"Cars" is a song by English musician Gary Numan. His debut single, it was released as the lead single from his debut studio album, The Pleasure Principle, on 21 August 1979, it reached the top of the charts in several countries, today is considered a new wave staple. The song was the first release credited to Gary Numan after he dropped the band name Tubeway Army, under which name he had released four singles and two LPs, including the number one UK hit "Are'Friends' Electric?", its parent album, Replicas. Musically, the new song was somewhat lighter and more pop-oriented than its predecessors, Numan conceding that he had chart success in mind: "This was the first time I had written a song with the intention of'maybe it could be a hit single', he has since described "Cars" as "a pretty average song". In the UK charts, it reached number 1 in 1979, in 1980 hit number 1 in Canada two weeks running on the RPM national singles chart and rose to number 9 on the US Billboard Hot 100. Though Numan had a string of hits in the UK, "Cars" was his only song in the US Hot 100.
It debuted on the American Top 40 on 29 March 1980 and spent a total of 17 weeks in the AT40, peaking at #9. "Cars" is based on two musical sections: a bridge. The recording features a conventional rock rhythm section of bass guitar and drums, although the rest of the instruments used are analogue synthesisers, principally the Minimoog and the Polymoog keyboard, providing austere synthetic string lines over the bass riff; the bridge section includes a tambourine part. Numan's vocal part is sung in an expressionless, robotic style. There is no "chorus" as such; the song is instrumental from the 1:30 point until its end. According to Numan, the song's lyrics were inspired by an incident of road rage: The music video featured Numan's then-current backing band, including Billy Currie from the band Ultravox, though he had not played on the recording of "Cars". Toward the end of the video, a multitude of Gary Numans are depicted "driving" along a Polymoog keyboard; the original UK single was released in August 1979, backed with a non-album instrumental track called "Asylum".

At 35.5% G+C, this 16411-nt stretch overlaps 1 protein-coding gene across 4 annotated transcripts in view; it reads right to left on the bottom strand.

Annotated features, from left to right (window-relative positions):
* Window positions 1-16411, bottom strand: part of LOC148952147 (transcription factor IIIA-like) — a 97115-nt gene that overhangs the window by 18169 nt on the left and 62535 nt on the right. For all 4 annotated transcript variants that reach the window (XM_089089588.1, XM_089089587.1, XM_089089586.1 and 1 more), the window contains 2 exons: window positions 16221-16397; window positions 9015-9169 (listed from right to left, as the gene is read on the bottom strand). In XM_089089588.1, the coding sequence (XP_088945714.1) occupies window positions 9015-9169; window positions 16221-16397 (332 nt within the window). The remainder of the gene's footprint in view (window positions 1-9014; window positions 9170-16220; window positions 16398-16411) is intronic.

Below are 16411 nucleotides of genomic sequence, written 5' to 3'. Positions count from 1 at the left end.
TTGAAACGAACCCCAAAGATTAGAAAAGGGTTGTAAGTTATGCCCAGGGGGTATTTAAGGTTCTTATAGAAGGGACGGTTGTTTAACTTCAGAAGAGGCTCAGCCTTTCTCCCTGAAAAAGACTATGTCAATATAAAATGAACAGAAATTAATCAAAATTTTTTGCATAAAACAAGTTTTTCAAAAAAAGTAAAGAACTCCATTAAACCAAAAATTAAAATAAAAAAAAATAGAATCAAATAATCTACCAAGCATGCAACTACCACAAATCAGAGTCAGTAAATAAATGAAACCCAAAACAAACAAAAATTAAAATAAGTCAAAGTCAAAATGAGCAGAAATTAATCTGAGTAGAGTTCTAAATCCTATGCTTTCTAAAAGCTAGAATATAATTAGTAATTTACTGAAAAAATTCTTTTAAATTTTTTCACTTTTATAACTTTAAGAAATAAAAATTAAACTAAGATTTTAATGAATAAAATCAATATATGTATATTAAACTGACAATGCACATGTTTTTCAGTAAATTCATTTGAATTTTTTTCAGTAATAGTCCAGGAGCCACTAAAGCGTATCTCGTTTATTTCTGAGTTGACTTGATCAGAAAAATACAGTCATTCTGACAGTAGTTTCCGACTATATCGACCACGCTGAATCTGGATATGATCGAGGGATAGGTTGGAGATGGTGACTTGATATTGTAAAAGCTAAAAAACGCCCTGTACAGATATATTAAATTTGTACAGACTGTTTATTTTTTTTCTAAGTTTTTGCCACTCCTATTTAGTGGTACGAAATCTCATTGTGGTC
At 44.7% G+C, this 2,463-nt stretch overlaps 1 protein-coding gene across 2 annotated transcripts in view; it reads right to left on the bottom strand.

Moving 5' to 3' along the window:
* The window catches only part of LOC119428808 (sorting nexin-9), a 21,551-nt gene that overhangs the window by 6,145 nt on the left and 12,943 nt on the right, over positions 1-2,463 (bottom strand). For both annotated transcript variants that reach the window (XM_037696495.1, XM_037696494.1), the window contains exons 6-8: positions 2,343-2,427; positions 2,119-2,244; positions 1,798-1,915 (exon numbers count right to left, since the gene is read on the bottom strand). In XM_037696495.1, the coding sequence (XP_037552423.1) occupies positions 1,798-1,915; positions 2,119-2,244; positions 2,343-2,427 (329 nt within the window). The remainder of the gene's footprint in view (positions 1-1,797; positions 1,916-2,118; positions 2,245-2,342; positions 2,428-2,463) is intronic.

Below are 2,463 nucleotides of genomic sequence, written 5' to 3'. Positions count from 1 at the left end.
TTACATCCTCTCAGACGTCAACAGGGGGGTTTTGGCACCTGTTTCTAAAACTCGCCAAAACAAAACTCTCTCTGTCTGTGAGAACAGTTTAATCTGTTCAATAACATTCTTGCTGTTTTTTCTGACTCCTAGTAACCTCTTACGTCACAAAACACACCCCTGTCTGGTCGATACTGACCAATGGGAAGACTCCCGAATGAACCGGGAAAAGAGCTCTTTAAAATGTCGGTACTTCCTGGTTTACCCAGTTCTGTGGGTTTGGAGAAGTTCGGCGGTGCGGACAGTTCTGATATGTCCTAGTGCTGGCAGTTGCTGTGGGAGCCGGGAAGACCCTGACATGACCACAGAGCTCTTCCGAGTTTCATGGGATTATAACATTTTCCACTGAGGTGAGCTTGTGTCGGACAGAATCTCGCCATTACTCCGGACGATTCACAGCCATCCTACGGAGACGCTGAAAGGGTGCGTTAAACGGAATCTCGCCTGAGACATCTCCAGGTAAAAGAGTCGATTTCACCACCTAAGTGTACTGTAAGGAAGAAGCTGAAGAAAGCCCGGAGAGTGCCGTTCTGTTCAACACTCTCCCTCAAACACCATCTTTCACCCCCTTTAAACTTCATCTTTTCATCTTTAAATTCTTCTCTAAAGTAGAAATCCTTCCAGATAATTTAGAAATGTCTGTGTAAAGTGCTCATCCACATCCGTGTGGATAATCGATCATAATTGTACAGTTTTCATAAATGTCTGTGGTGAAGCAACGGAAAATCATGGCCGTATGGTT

The US B-side was "Metal", from The Pleasure Principle album. The track has been a UK Top 20 hit for Numan in 3 successive decades: on its original release in 1979. Numan has performed the song on stage since its original release and it appears on all but one of his official live albums to date. "Cars" – 3:44 "Asylum" – 2:30 "Cars" – 3:57 "Metal" – 3:31 Gary Numan — vocals, keyboards, synthetic percussion Paul Gardiner — bass guitar Chris Payne — keyboards Cedric Sharpley — drums, tambourine A selected list of Numan's official live recordings and remixes. Living Ornaments'79 – live recording White Noise – live recording released on "The Live EP" "Cars" – remix released as 7"/12" single and on compilation album Exhibition Ghost – live recording The Peel Sessions Volume 2 – 1979 live-in-studio recording for John Peel's BBC Radio 1 show released as EP The Skin Mechanic – live recording "Cars" – remix released as EP and on compilation album The Best of Gary Numan 1978–1983 Dream Corrosion – live recording "Cars" – reissued/rebadged 1987 remix released as single and on compilation album The Premier Hits Living Ornaments'81 – live recording The Mix – three remixes Scarred – live recording Hybrid – remix Live at Shepherd's Bush Empire – live recording Living Ornaments'80 – reissued/expanded live recording released minus "Cars" in 1981 "Hiding All The Stars – Chicane Numan performed "Cars" using a set of two dozen automobiles and their horns in an innovative 2010 commercial for DieHard.